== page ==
When we do carve out a sacred pause, when we wait in the darkness of that silent space, and when we open ourselves to deep listening, we will likely hear God’s whisper. We will probably move slowly out of darkness and realize the promise that as “God’s own people” we will “proclaim the mighty acts of God who called us out of darkness into his marvelous light.”   (1 Peter 2:9)

This is the place we long to be, in the soul’s sound chamber where whatever we hear — if we’re listening carefully — is the song of the soul that tells us who we are and why we are.

— Rev. Kathy Manis Findley

Hearing God’s voice moves us to a deeper experience of life, but hearing our soul’s sighs may take us deeper still, because we open ourselves to self-knowing. It’s not a surface knowing. It is a deep knowing of who it is that lives in our skin. Without hearing the sighs our souls are making, we might never enter into fullness of self. I suggest that only the fullness of who we are can stand before the God who knows us even better than we know ourselves. 

In my own experience, I think that perhaps I cannot be in deep communion with God if I try to face God as my superficial self. Perhaps God seeks relationship with my soul, my deepest place of being. To find and define my soul for myself, to know myself fully, I must find the sound of silence and sit with it patiently and expectantly. Maybe that is the essence of spirituality.

So there are a few lessons in these words and these are the obvious lessons:

  • Limit the harsh sounds in your life.
  • Surround yourself with tender, gentle sounds.
  • Make sacred space and holy time to listen deeply for the sounds that speak to your soul.
  • Listen for God’s whispers. They are important to hear.
  • Always consider what is, for you, the true meaning of life.
  • Listen to your soul — its sighs, its cries, its songs. 

And who knows? If you linger for a while in your sacred listening space, you might just find the very essence of grace by hearing what your soul whispers to you. It will be the most beautiful sound of all.

— Rev.Kathy Manis Findley


One day I listened — really listened. And I heard the whisper of God and the song of my soul. Thanks be to God.



I invite you to hear the poem, “The Sound of Silence,” through music. It can rightly be said that no group or person could ever sing this as well as Simon and Garfunkel, but I thought you might enjoy it covered by a very popular contemporary a cappella group, Pentatonix. 


The Sound of Silence by Paul Simon

Advent, Angels, Beginning again, Comfort, Dreamers, Dreams, God’s Gift of Stars, Hope, Introspection, Isolation, journey, peace, Prayer, Quiet, Sanctified Art, Soul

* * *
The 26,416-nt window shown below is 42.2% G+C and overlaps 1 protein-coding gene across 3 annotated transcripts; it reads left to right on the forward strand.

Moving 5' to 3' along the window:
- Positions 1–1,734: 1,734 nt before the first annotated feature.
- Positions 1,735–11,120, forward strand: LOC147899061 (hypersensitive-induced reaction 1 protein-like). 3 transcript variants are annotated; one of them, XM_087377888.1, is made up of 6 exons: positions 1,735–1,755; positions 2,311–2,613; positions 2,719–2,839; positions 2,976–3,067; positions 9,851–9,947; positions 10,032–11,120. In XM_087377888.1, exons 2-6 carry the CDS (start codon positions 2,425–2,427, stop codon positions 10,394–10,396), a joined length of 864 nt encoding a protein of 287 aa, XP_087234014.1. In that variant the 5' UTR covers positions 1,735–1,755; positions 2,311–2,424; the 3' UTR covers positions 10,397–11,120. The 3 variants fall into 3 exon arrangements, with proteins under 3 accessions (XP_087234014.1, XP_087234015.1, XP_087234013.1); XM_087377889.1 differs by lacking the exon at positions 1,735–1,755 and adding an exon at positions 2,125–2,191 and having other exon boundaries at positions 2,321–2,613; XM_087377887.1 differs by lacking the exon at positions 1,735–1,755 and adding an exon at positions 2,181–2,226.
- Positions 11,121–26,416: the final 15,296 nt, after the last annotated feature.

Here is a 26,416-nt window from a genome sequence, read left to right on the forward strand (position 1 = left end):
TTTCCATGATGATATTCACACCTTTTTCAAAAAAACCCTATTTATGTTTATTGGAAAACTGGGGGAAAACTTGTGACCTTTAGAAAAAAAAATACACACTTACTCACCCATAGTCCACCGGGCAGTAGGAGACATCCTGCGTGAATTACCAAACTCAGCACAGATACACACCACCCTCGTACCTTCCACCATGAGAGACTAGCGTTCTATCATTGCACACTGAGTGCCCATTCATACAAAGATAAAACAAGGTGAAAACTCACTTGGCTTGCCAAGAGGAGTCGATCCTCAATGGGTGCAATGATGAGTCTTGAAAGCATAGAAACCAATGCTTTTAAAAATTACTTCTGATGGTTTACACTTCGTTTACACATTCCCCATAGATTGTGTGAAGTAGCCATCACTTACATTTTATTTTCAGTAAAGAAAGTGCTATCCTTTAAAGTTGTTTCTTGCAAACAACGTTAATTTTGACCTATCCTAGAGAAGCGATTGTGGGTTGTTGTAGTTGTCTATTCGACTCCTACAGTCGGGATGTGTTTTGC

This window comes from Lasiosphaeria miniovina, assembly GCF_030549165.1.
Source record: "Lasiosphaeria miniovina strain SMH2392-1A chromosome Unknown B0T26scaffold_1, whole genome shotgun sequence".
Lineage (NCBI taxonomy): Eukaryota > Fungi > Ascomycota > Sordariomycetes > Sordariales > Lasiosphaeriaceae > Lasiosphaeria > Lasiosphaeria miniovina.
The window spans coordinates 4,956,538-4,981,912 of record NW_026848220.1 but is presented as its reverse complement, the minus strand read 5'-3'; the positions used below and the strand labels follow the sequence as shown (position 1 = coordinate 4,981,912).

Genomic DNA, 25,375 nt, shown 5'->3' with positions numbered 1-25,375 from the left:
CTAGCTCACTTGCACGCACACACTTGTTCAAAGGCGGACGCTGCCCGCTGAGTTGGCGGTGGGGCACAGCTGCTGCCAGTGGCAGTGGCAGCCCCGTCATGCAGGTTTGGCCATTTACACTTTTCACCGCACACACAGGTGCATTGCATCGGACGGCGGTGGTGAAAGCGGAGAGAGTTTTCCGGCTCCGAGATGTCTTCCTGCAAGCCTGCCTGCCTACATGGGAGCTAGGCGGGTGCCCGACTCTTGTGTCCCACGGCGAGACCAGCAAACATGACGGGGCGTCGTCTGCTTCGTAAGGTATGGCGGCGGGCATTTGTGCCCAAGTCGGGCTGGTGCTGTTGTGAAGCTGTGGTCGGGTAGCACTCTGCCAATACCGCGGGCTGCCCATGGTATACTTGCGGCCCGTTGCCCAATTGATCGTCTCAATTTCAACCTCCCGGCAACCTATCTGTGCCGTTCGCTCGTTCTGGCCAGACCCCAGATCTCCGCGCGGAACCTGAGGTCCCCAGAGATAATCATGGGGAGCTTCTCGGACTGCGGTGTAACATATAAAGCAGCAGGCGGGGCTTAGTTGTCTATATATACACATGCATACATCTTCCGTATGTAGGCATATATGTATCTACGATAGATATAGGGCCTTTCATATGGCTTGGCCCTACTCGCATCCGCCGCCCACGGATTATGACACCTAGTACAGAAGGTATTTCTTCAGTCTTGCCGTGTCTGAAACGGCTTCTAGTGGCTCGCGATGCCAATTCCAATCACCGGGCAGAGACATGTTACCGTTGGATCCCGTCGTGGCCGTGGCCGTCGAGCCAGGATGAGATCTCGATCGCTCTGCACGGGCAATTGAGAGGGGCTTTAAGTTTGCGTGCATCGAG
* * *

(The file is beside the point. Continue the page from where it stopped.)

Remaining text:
Those Who Dream: An Advent Journey

 

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Image from “A Sanctified Art” at https://sanctifiedart.org

Before we begin Advent’s journey on November 29th, I think we need start a few days early to create some peace for our souls — enough peace to open ourselves to Advent’s life-giving message. For you see, the Advent journey always has a particular and unique message for each of us. The message weaves through our spirit as Advent days move on, gently sparking tiny lights is us that open us up to beginning again, to dreaming again. Advent nurtures and caresses us until we can dream new dreams.

Since we saw Advent past, we have languished in the chaos of 2020. Held in bondage by a terrible pandemic, lamenting racial unrest and the violence that caused it, watching political rancor and division. This was the year of “I can’t breathe” and also the year when we found that we could not breathe. Nor could we dream, because the future was unknowable — not at all conducive to dreaming.

And yet, there remains this good word — Psalm 126:1:

When the Lord restored the fortunes of Zion, we were like those who dream.

What does it look like to live as those who dream? The prophets, the psalmists, Mary, Elizabeth, Joseph, Simeon, Anna, the shepherds and the Magi—they were all dreamers. They received, discovered, and responded to God’s dreams for the world. In Advent’s journey, we travel step by step into the mystery and awe of God’s dreams and we pray that they will shape our reality.

Advent is for the dreamers in all of us — those who dream of a deeper connection with God and those who dream of a better world. Advent is for those who dream of comfort and also for those who have given up on their dreams. Advent is for those whose dreams have been crushed and for those who wisely teach us that dreams take soul time. 

In this approaching Advent, perhaps we will dream alongside prophets and angels, Mary and the Magi. Perhaps we will seek and know God’s dreams for our world. 

Will you pray with me?


In this Advent of expectation, God,
draw us nearer to grace,
that our songs of worship
might echo in the hills and valleys of this journey
and also through our lives.

In this Advent of expectation,
grant us a sense of peace and silence and steady calm,
that the hope within our souls
might be the dreams we dream,
the songs we sing, and the melody of our lives.

In this Advent of expectation,
grant us a vision of a shimmering star in the night sky,
that the path we follow
might lead us from a stable
to a glimpse of eternity. Amen.

Those Who Dream Theme Song—PREVIEW VERSION from A Sanctified Art on Vimeo.

Acts 42, anxiety, Awareness, Beauty of Nature, Birdsong, Creation, Faith, Fear, Grace, healing, Hope, Humbug, journey, Life Journeys, Light, Mindfulness, Nature, New Year, peace, Quiet, Reflection, Self Awareness, Self care, simple pleasures, Soul

Finding Simple Pleasures

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A Saturday of football — what a simple pleasure! I am a fan of certain teams (Roll Tide!), but I am definitely not a football fanatic. And yet, this morning while half-watching Sportscenter, I realized that watching with Fred, not having to focus that much, resting in the ordinary seemed like a simple pleasure.